First Sunday of Advent
December 1, 2019 Cycle A
by Rev. Jose Maria Cortes, F.S.C.E., Chaplain,
Saint John Paul II National Shrine
 Washington, D.C.

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Sunday Reading Meditations

In the name of the Father, the Son, and the Holy Spirit.  Amen.

Today’s readings invite us to be vigilant and prepared to receive Jesus. In the second reading, Saint Paul says: “[I]t is the hour now for you to awake from sleep” (Rom 13:11). In today’s Gospel, Jesus declares: “[S]tay awake! For you do not know on which day your Lord will come […] you also must be prepared, for at an hour you do not expect, the Son of Man will come” (Mt 24:42,44).

During the Advent season, we are called to be both active and passive: active because we have to be awake and prepared for Jesus’ coming, and passive because we are waiting for him.

“To awake from sleep” means to overcome spiritual laziness, including a lack of decisiveness and a preference for entertainment over commitment. When we ride a bike we need to keep on pedaling, lest we fall off. King David chose to remain in his palace, instead of staying with his soldiers on the battlefield. His slothful attitude led him into temptation and the double sins of adultery and murder.

Since ancient times, vigils have been very important for conquering spiritual sleepiness. To stay awake late at night in prayer or wake up in the middle of the night to pray responds to Jesus’ admonition: “[S]tay awake! For you do not know on which day your Lord will come” (Mt 24:42).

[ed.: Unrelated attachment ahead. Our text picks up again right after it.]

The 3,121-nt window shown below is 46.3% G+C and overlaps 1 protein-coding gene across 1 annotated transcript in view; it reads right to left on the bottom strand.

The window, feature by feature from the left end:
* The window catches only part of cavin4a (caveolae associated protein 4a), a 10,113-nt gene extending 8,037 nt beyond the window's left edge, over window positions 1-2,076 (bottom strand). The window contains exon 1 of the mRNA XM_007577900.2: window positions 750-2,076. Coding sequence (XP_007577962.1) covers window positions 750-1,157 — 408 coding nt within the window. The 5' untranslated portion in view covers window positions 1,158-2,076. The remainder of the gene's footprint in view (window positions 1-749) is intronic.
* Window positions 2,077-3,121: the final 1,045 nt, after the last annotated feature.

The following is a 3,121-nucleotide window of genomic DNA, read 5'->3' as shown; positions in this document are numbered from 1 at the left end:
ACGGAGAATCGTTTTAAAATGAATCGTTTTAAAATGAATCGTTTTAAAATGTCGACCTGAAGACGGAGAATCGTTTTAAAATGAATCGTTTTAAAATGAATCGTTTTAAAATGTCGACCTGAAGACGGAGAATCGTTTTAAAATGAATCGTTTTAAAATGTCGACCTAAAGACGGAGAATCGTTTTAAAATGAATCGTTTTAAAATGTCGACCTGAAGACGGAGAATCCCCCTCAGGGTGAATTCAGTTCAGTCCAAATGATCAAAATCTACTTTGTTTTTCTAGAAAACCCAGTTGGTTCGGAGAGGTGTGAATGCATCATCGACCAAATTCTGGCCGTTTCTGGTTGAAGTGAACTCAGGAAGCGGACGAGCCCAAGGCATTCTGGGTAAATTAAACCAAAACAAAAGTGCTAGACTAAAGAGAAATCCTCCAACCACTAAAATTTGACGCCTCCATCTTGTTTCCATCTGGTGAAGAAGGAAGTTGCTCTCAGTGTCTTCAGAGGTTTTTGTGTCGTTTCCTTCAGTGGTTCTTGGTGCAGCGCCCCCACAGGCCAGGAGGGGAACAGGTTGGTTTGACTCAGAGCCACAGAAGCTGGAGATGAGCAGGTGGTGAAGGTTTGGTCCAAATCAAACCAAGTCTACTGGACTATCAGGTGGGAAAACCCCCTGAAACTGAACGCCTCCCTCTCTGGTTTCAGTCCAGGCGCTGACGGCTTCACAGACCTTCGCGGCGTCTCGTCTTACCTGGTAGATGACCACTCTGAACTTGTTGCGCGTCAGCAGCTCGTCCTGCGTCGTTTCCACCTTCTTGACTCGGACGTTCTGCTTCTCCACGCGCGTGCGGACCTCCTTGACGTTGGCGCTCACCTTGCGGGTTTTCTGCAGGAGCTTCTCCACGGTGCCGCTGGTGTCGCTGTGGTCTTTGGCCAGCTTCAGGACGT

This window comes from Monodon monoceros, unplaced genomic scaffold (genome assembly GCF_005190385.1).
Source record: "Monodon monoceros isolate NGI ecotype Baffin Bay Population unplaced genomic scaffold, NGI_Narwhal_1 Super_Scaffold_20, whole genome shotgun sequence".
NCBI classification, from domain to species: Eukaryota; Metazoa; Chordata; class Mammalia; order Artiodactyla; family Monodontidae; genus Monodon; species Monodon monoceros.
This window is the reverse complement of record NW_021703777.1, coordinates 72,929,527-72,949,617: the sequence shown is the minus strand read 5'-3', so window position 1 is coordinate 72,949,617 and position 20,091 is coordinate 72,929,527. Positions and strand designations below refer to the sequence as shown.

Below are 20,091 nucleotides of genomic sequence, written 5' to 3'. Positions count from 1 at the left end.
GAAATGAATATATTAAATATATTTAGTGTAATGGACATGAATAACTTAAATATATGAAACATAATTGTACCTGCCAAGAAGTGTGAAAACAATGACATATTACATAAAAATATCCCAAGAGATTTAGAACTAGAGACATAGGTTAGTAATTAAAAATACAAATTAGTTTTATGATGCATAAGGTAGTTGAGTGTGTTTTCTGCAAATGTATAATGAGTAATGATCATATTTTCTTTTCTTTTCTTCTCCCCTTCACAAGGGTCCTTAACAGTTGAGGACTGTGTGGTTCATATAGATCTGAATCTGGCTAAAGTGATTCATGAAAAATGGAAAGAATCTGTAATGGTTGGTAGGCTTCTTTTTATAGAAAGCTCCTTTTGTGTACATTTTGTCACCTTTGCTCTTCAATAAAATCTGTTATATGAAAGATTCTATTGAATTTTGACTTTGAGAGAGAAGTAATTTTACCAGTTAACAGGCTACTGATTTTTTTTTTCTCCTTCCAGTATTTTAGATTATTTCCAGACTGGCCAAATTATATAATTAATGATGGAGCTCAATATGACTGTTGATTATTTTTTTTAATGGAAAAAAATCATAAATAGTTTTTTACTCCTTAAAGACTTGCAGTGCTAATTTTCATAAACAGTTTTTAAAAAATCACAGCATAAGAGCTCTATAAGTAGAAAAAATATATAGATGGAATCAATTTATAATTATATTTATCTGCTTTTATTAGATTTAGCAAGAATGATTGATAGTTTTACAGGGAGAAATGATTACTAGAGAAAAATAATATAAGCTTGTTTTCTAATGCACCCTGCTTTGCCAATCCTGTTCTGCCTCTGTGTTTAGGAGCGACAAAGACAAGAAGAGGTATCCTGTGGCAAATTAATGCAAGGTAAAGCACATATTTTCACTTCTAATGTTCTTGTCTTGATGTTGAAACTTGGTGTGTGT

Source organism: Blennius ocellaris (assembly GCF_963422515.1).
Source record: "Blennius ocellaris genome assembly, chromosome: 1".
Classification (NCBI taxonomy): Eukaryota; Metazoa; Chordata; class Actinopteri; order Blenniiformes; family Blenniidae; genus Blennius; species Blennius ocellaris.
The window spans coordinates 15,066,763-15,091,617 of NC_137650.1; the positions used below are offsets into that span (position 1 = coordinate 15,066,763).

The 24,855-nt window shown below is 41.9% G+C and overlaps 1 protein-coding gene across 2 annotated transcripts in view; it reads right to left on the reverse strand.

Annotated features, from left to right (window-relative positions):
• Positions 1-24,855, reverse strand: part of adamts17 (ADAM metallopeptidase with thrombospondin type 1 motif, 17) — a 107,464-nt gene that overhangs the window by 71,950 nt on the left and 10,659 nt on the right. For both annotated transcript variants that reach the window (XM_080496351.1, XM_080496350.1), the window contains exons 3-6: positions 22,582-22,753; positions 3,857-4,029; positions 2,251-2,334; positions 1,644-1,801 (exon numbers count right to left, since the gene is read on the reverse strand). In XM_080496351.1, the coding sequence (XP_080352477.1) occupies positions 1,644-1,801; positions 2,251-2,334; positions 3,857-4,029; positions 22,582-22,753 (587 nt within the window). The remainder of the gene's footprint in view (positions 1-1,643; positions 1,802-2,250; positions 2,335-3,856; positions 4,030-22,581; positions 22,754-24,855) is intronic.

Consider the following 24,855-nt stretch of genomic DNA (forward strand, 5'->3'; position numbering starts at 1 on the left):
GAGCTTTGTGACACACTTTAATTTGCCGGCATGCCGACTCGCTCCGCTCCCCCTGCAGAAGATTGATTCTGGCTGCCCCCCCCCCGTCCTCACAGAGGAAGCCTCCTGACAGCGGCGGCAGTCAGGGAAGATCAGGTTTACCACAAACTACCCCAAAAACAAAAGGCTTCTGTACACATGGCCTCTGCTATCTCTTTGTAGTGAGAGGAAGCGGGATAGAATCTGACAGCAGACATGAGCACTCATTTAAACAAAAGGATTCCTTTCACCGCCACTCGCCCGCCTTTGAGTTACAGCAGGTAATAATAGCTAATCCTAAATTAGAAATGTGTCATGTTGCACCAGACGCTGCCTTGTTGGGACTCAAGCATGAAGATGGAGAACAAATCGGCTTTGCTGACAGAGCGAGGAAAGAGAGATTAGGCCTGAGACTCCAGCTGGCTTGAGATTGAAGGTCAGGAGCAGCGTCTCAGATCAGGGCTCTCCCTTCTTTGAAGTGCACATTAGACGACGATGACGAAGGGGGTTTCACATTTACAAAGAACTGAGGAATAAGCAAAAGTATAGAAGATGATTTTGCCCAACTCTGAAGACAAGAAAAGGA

We need to prepare ourselves: “[Y]ou also must be prepared, for at an hour you do not expect, the Son of Man will come” (Mt 24:44). We have to reject darkness and choose light: “Let us then throw off the works of darkness and put on the armor of light” (Rom 13:12). The Book of Baruch contains the following exhortation: “Jerusalem, take off your robe of mourning and misery; put on forever the splendor of glory from God.” (Bar 5:1). In today’s second reading, Saint Paul says: “[P]ut on the Lord Jesus Christ, and make no provision for the desires of the flesh” (Rom 13:14). We need to fill the void in our hearts with God’s grace and peace. Otherwise, our passions will dominate us. We must not only pray with our minds and lips; we must pray with our hearts. We need to fill our hearts with the prayer “Come, Lord Jesus.” As we pray for his coming, we glorify God and are filled with the desire to give ourselves to others. “Come, Lord Jesus” means “Show us, Lord, your love and grant us your salvation” (Alleluia verse). As we repeat this ejaculatory prayer, God’s light conquers the darkness of our hearts.

In the Gospel, Jesus says: “Two men will be out in the field; one will be taken, and one will be left. (Mt 24:40). The one who will be taken will have been waiting for Jesus’ coming. While doing what he has to do, he places his hope in God alone. He lives in the moment before dawn, awaiting the morning star, like Mary before the Annunciation. As the collect prayer says, he will “possess the heavenly Kingdom.” The one who will be left will have placed his hope in what passes away.

As we begin the Advent season, let us stay awake and exercise self-control. Let us be prepared as we await Jesus. As the first reading says,  “[c]ome, let us climb the Lord’s mountain […] let us walk in the light of the LORD” (Is 2:3,5) and the peace of God will be within us (cf. Ps 122:8).  Amen.